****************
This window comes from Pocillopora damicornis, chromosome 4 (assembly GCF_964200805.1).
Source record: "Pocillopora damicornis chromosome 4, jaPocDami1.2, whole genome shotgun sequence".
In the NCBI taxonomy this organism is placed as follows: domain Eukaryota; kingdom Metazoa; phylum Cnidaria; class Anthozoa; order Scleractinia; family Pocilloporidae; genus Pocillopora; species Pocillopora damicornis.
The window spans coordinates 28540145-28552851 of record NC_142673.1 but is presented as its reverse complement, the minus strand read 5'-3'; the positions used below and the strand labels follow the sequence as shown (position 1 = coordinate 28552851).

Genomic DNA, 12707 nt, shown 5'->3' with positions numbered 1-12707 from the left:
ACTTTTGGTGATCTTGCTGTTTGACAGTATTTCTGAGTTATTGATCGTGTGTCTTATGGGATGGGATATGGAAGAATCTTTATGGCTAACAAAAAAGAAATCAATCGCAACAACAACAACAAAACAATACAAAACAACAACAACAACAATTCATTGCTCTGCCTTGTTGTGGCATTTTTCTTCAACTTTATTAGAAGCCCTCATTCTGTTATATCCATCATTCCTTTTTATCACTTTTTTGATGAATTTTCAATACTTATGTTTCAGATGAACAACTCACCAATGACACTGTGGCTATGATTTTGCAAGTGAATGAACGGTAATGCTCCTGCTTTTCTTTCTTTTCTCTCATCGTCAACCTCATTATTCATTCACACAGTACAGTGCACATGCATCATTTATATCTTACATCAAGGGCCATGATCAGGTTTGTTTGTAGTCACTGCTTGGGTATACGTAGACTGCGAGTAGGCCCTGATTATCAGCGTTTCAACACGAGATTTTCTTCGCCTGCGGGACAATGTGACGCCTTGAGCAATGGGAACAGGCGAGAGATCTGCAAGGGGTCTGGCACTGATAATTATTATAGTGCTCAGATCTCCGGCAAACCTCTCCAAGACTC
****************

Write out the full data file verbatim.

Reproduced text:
This window comes from Pocillopora damicornis, chromosome 4 (assembly GCF_964200805.1).
Source record: "Pocillopora damicornis chromosome 4, jaPocDami1.2, whole genome shotgun sequence".
In the NCBI taxonomy this organism is placed as follows: domain Eukaryota; kingdom Metazoa; phylum Cnidaria; class Anthozoa; order Scleractinia; family Pocilloporidae; genus Pocillopora; species Pocillopora damicornis.
The window spans coordinates 28540145-28552851 of record NC_142673.1 but is presented as its reverse complement, the minus strand read 5'-3'; the positions used below and the strand labels follow the sequence as shown (position 1 = coordinate 28552851).

Genomic DNA, 12707 nt, shown 5'->3' with positions numbered 1-12707 from the left:
ACTTTTGGTGATCTTGCTGTTTGACAGTATTTCTGAGTTATTGATCGTGTGTCTTATGGGATGGGATATGGAAGAATCTTTATGGCTAACAAAAAAGAAATCAATCGCAACAACAACAACAAAACAATACAAAACAACAACAACAACAATTCATTGCTCTGCCTTGTTGTGGCATTTTTCTTCAACTTTATTAGAAGCCCTCATTCTGTTATATCCATCATTCCTTTTTATCACTTTTTTGATGAATTTTCAATACTTATGTTTCAGATGAACAACTCACCAATGACACTGTGGCTATGATTTTGCAAGTGAATGAACGGTAATGCTCCTGCTTTTCTTTCTTTTCTCTCATCGTCAACCTCATTATTCATTCACACAGTACAGTGCACATGCATCATTTATATCTTACATCAAGGGCCATGATCAGGTTTGTTTGTAGTCACTGCTTGGGTATACGTAGACTGCGAGTAGGCCCTGATTATCAGCGTTTCAACACGAGATTTTCTTCGCCTGCGGGACAATGTGACGCCTTGAGCAATGGGAACAGGCGAGAGATCTGCAAGGGGTCTGGCACTGATAATTATTATAGTGCTCAGATCTCCGGCAAACCTCTCCAAGACTC